If there is anything in life that is guaranteed to us, it’s death. It’s not something that is readily spoken about, but when you are planning your finances for your future, it’s something that will be a consideration. Beyond retirement and the freedom that comes with that, it’s good to stay prepared. The trouble is that most people fail to prepare for their futures correctly.
People don’t think about much in relation to death if they can help it, but you should be prepared for the financial cost. The one thing that is very common in the subject of funerals, death and dying, is that it is an expensive business. So how can you ensure that you have saved enough money for your retirement and beyond?
Experiencing losing a close relative and finding out that they haven’t purchased life insurance can make you think twice about the insurance that you have yourself. By preparing your finances and purchasing life insurance, you can ensure that you have covered yourself so that your loved ones don’t have to. The financial security of paying only a few pounds a month to an insurance plan can give you peace of mind for later on.
Believe it or not, a staggering rate of people do not have a pension in place other than the standard government issue. By opening a private pension alongside this, you can ensure an extra income to pad out your autumn years. This won’t just be helpful for day to day living costs, but for costs included in looking after your health. It should be a part of your monthly budget from a young age, and you can read here about them.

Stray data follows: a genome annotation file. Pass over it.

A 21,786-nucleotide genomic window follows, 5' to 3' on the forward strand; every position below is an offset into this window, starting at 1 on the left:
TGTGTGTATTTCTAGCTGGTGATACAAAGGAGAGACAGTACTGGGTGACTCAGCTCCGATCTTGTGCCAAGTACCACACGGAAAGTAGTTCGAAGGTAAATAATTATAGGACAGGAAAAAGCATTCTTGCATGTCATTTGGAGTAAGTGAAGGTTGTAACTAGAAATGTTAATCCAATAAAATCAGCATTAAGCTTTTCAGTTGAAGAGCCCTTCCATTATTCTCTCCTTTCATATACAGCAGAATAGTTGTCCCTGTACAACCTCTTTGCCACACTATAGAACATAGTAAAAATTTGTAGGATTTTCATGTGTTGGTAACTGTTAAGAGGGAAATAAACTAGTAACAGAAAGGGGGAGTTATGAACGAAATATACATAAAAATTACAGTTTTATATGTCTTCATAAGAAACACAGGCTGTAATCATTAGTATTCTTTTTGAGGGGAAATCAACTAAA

It’s a common mistake most make that they have not written a will. It doesn’t have to be an expensive venture, either. There are packs like this that you can buy to then be certified by the appropriate solicitor. It’s also worth learning from relatives about their own last will and testament. If a relative who has passed away is particularly wealthy, there could be issues surrounding their estate, which will call for a need for contentious probate solicitors to mediate and help you all come to an agreement. When there is a sudden death that you are not prepared for, the cost could potentially fall to you to pay for a funeral and a cremation, and there’s a good reason that funerals are a big business; they are not cheap!
Trying to get the funds together to give a relative a respectful burial or cremation is difficult, especially if you live to a budget. Thankfully, there are a lot of programmes out there that can assist with funeral costs. There are some grants you can read about here that are available for those on certain benefits so that they can get some help to pay for the funeral in full. Choosing a cremation instead of a traditional burial can be cost-effective in the long run so find a plan that works for you.
When it comes to your own funeral, the key is to make sure you have the plans in place as early as possible. Open a funeral savings account and start getting the money together bit by bit to leave for relatives to access. You can also buy will kits from local shops and have them signed by a legal representative. Your death doesn’t have to cost your loved ones more than heartache, so make sure you plan for it.